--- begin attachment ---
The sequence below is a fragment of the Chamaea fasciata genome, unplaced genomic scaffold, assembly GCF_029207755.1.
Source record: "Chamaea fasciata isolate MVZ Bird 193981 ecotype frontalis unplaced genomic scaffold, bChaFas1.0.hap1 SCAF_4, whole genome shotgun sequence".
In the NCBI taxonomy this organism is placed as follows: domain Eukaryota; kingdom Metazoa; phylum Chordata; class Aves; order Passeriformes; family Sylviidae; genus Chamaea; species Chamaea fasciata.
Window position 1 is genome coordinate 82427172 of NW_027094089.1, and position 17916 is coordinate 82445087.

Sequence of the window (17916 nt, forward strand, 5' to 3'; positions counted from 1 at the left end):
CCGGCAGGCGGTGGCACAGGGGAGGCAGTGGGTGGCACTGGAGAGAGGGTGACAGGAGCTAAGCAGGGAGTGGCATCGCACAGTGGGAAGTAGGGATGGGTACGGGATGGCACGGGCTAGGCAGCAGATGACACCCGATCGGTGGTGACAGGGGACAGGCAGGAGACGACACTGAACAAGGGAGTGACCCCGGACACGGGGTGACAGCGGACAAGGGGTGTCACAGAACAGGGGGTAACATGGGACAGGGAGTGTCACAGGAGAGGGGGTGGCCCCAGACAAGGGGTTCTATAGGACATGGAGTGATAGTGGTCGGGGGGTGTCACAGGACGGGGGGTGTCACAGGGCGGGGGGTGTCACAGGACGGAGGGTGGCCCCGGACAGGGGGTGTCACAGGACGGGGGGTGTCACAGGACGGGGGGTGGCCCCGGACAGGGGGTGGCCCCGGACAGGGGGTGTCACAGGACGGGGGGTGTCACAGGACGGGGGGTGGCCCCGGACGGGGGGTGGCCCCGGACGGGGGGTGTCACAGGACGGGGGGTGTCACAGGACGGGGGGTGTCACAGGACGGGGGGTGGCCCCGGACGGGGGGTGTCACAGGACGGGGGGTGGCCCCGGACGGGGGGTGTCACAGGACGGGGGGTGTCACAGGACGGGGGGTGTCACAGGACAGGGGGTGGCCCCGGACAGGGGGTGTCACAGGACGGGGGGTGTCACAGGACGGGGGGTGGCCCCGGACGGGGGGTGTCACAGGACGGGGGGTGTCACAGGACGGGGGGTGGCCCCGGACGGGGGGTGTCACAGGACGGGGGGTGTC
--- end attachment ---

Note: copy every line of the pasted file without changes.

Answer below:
The sequence below is a fragment of the Chamaea fasciata genome, unplaced genomic scaffold, assembly GCF_029207755.1.
Source record: "Chamaea fasciata isolate MVZ Bird 193981 ecotype frontalis unplaced genomic scaffold, bChaFas1.0.hap1 SCAF_4, whole genome shotgun sequence".
In the NCBI taxonomy this organism is placed as follows: domain Eukaryota; kingdom Metazoa; phylum Chordata; class Aves; order Passeriformes; family Sylviidae; genus Chamaea; species Chamaea fasciata.
Window position 1 is genome coordinate 82427172 of NW_027094089.1, and position 17916 is coordinate 82445087.

Sequence of the window (17916 nt, forward strand, 5' to 3'; positions counted from 1 at the left end):
CCGGCAGGCGGTGGCACAGGGGAGGCAGTGGGTGGCACTGGAGAGAGGGTGACAGGAGCTAAGCAGGGAGTGGCATCGCACAGTGGGAAGTAGGGATGGGTACGGGATGGCACGGGCTAGGCAGCAGATGACACCCGATCGGTGGTGACAGGGGACAGGCAGGAGACGACACTGAACAAGGGAGTGACCCCGGACACGGGGTGACAGCGGACAAGGGGTGTCACAGAACAGGGGGTAACATGGGACAGGGAGTGTCACAGGAGAGGGGGTGGCCCCAGACAAGGGGTTCTATAGGACATGGAGTGATAGTGGTCGGGGGGTGTCACAGGACGGGGGGTGTCACAGGGCGGGGGGTGTCACAGGACGGAGGGTGGCCCCGGACAGGGGGTGTCACAGGACGGGGGGTGTCACAGGACGGGGGGTGGCCCCGGACAGGGGGTGGCCCCGGACAGGGGGTGTCACAGGACGGGGGGTGTCACAGGACGGGGGGTGGCCCCGGACGGGGGGTGGCCCCGGACGGGGGGTGTCACAGGACGGGGGGTGTCACAGGACGGGGGGTGTCACAGGACGGGGGGTGGCCCCGGACGGGGGGTGTCACAGGACGGGGGGTGGCCCCGGACGGGGGGTGTCACAGGACGGGGGGTGTCACAGGACGGGGGGTGTCACAGGACAGGGGGTGGCCCCGGACAGGGGGTGTCACAGGACGGGGGGTGTCACAGGACGGGGGGTGGCCCCGGACGGGGGGTGTCACAGGACGGGGGGTGTCACAGGACGGGGGGTGGCCCCGGACGGGGGGTGTCACAGGACGGGGGGTGTC